Wattstax, a one-day summer concert held at the Los Angeles Memorial Coliseum on Aug. 20, 1972, was named for the Stax recording artists -- including the Staple Singers, Rufus Thomas and Isaac Hayes -- who performed in a seven-hour concert to mark the Watts riots of 1965.

Despite its success at the time -- upward of 100,000 people were said to have attended -- this event might have disappeared into the information-age quicksand had it not been for "Wattstax," a remarkably penetrating documentary made by executive producer David L. Wolper, director Mel Stuart and Columbia Pictures, who financed the film for $500,000.

Thanks to the efforts of restoration expert-detective Tom Christopher and many others, the movie, now titled "Wattstax -- The Special Edition," has been restored and rereleased and its soundtrack remastered. There's something new, too: the famously lost ending. When the 1973 "Wattstax" was released, MGM threatened to sue Columbia for the closing two Hayes numbers "Shaft" and "Soulsville," which were prominently featured in MGM's "Shaft." Consequently, a new ending was shot, and the Hayes section was shelved. Thankfully, the Hayes finale is part of the new film.

In 1972, Stuart thought there should be more to the film than concert footage. He wanted a sense of cultural perspective. So he sent crews (many of them African American) into Watts to interview local residents about politics, culture and their lives. Stuart also heard about a rising new comedian named Richard Pryor, and thought his provocative, witty insights might add heft to the film. His instincts were right. Pryor, who sat down for a lengthy interview for the film, delivered big time. In fact, his repartee, which punctuates the musical footage, is the political conscience of the movie, a sort of verbal lightning. His jokey material ranging from the depiction of blacks trying to get work out of prison to commentary on police shootings, turns this movie into something deeper.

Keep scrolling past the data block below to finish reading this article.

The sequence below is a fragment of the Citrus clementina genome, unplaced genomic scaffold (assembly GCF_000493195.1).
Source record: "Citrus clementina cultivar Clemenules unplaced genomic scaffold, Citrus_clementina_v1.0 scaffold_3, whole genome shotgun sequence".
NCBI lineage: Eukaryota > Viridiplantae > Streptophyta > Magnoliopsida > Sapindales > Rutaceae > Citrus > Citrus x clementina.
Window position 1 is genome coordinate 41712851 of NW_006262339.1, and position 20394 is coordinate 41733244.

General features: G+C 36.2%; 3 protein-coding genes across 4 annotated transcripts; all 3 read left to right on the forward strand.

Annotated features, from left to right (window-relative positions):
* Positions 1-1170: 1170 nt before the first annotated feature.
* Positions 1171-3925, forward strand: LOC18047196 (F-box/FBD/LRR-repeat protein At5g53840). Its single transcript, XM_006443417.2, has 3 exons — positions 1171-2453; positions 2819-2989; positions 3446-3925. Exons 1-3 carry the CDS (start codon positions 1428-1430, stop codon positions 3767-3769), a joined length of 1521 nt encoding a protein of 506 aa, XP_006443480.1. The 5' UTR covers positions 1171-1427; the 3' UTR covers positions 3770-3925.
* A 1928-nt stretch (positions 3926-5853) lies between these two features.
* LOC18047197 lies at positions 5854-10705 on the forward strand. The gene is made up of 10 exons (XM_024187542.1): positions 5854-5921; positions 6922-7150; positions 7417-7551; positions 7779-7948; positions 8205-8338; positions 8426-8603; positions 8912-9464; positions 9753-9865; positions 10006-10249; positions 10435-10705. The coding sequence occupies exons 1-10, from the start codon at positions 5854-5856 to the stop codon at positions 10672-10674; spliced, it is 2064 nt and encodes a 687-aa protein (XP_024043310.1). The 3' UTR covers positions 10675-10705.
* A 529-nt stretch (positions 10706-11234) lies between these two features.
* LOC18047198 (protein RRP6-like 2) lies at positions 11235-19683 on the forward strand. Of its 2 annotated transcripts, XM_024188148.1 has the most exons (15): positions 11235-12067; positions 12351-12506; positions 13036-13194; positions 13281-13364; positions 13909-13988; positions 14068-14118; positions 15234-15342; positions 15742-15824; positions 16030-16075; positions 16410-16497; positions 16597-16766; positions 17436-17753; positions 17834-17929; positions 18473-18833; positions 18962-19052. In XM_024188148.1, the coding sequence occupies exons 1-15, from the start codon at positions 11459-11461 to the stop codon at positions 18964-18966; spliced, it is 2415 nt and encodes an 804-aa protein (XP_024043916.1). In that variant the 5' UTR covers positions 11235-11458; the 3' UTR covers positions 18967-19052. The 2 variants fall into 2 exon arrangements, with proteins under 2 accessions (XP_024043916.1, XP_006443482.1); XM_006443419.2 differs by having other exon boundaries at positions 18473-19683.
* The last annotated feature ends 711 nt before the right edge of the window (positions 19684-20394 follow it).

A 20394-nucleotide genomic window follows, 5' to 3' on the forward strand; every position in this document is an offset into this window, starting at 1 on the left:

The result is a time capsule par excellence, one that starts with a young, afro-haloed Jesse Jackson leading the crowd in his signature anthem "I Am Somebody," and concludes with Hayes's charismatic renditions of "Shaft" and "Soulsville." In between is a living, breathing record of black America coming into its own in a self-confident, aware and angry way. It is a full 20 years before the L.A.. riots, the ones that followed the acquittal of police officers in the beating of Rodney King, and yet you can feel a sense of anticipation. This is the overture to that show of fury. But there's more than unresolved bile. There is also Black Is Beautiful pride. You can see it in the glorious costumes on stage and off, the theatricality of soul handshakes, the unrestrained display of dancing in the auditorium and the music itself -- a piquant combination of soul, gospel and pop.

This is the best of times and the worst of times, African American style.

WATTSTAX (R, 104 minutes) -- Contains obscenity and brief nudity. At the Cineplex Odeon Wisconsin Avenue and AMC Academy Greenbelt.

Mavis Staple performs with the Staple Singers at the Wattstax concert in Los Angeles in 1972.